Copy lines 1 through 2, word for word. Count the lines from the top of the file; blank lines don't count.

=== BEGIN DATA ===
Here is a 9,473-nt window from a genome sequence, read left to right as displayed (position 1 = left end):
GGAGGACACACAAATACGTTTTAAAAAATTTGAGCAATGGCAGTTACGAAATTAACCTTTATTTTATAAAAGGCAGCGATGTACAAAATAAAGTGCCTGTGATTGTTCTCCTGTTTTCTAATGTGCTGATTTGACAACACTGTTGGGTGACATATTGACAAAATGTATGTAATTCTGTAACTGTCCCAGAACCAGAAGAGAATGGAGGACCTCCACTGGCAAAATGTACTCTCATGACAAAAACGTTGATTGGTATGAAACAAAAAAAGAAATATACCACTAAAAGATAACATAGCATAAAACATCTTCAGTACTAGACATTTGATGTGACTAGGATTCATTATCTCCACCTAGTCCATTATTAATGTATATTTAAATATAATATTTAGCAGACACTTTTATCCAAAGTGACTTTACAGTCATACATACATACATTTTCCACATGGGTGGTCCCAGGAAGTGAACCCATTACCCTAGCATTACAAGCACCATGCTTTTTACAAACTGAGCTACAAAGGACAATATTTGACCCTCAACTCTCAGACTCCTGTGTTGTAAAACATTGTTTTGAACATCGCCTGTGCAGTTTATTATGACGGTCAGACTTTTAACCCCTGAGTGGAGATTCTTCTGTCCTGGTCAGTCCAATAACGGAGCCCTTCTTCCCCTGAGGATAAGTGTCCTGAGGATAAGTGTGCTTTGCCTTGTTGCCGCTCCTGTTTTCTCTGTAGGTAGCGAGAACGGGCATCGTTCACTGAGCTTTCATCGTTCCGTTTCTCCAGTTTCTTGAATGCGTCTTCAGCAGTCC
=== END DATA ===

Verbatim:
Here is a 9,473-nt window from a genome sequence, read left to right as displayed (position 1 = left end):
GGAGGACACACAAATACGTTTTAAAAAATTTGAGCAATGGCAGTTACGAAATTAACCTTTATTTTATAAAAGGCAGCGATGTACAAAATAAAGTGCCTGTGATTGTTCTCCTGTTTTCTAATGTGCTGATTTGACAACACTGTTGGGTGACATATTGACAAAATGTATGTAATTCTGTAACTGTCCCAGAACCAGAAGAGAATGGAGGACCTCCACTGGCAAAATGTACTCTCATGACAAAAACGTTGATTGGTATGAAACAAAAAAAGAAATATACCACTAAAAGATAACATAGCATAAAACATCTTCAGTACTAGACATTTGATGTGACTAGGATTCATTATCTCCACCTAGTCCATTATTAATGTATATTTAAATATAATATTTAGCAGACACTTTTATCCAAAGTGACTTTACAGTCATACATACATACATTTTCCACATGGGTGGTCCCAGGAAGTGAACCCATTACCCTAGCATTACAAGCACCATGCTTTTTACAAACTGAGCTACAAAGGACAATATTTGACCCTCAACTCTCAGACTCCTGTGTTGTAAAACATTGTTTTGAACATCGCCTGTGCAGTTTATTATGACGGTCAGACTTTTAACCCCTGAGTGGAGATTCTTCTGTCCTGGTCAGTCCAATAACGGAGCCCTTCTTCCCCTGAGGATAAGTGTCCTGAGGATAAGTGTGCTTTGCCTTGTTGCCGCTCCTGTTTTCTCTGTAGGTAGCGAGAACGGGCATCGTTCACTGAGCTTTCATCGTTCCGTTTCTCCAGTTTCTTGAATGCGTCTTCAGCAGTCC